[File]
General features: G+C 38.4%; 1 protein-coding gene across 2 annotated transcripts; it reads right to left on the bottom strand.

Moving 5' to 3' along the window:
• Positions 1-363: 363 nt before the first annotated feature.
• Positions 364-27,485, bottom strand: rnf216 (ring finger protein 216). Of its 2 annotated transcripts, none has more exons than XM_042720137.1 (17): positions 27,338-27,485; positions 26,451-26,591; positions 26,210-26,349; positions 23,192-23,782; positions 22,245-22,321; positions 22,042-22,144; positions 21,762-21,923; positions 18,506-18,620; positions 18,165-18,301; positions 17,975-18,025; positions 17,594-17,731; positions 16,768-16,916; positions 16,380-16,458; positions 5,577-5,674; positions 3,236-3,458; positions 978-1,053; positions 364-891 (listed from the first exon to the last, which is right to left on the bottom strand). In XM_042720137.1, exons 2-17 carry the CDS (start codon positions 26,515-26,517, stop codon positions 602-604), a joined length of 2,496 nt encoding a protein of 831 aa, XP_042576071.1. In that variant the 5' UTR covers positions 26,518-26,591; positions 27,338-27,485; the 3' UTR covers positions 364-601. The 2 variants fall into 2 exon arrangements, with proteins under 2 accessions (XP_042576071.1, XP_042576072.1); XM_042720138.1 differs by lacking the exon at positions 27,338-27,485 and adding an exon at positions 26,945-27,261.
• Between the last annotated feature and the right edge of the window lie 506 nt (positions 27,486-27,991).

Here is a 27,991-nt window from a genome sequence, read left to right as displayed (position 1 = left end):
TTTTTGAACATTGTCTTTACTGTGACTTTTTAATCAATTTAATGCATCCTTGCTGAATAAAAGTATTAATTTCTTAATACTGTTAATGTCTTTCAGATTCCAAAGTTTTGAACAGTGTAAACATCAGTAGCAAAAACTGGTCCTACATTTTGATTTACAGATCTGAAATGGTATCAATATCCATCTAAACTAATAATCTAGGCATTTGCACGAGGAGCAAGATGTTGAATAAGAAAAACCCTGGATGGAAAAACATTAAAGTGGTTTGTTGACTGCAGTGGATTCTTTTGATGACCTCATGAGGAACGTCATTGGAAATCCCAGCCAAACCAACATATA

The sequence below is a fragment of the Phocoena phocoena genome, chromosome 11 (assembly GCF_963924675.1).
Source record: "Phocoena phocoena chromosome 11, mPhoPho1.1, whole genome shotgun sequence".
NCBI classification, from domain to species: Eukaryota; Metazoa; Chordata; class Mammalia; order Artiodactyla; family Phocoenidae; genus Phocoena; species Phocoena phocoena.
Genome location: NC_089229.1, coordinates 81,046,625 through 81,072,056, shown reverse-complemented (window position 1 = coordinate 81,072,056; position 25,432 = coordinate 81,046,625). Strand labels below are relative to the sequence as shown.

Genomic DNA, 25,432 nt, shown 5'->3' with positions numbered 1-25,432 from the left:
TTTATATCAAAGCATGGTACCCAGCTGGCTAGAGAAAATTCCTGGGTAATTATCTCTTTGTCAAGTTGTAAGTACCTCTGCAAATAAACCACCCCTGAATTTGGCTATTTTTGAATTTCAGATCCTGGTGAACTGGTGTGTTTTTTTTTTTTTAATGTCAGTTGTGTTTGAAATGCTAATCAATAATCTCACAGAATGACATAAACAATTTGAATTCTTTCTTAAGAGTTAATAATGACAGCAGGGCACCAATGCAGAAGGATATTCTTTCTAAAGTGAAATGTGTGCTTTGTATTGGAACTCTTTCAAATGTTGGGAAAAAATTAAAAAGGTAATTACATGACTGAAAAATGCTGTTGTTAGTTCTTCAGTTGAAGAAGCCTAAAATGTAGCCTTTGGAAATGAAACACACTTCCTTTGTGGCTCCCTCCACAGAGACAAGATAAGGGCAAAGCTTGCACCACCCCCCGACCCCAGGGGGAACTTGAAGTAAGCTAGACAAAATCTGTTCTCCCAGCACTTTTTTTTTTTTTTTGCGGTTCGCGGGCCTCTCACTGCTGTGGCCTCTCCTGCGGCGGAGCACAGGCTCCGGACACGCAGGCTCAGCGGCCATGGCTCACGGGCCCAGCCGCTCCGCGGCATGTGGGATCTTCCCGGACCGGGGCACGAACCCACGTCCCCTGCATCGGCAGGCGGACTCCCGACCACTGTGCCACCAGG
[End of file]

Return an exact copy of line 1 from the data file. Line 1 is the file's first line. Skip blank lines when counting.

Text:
General features: G+C 38.4%; 1 protein-coding gene across 2 annotated transcripts; it reads right to left on the bottom strand.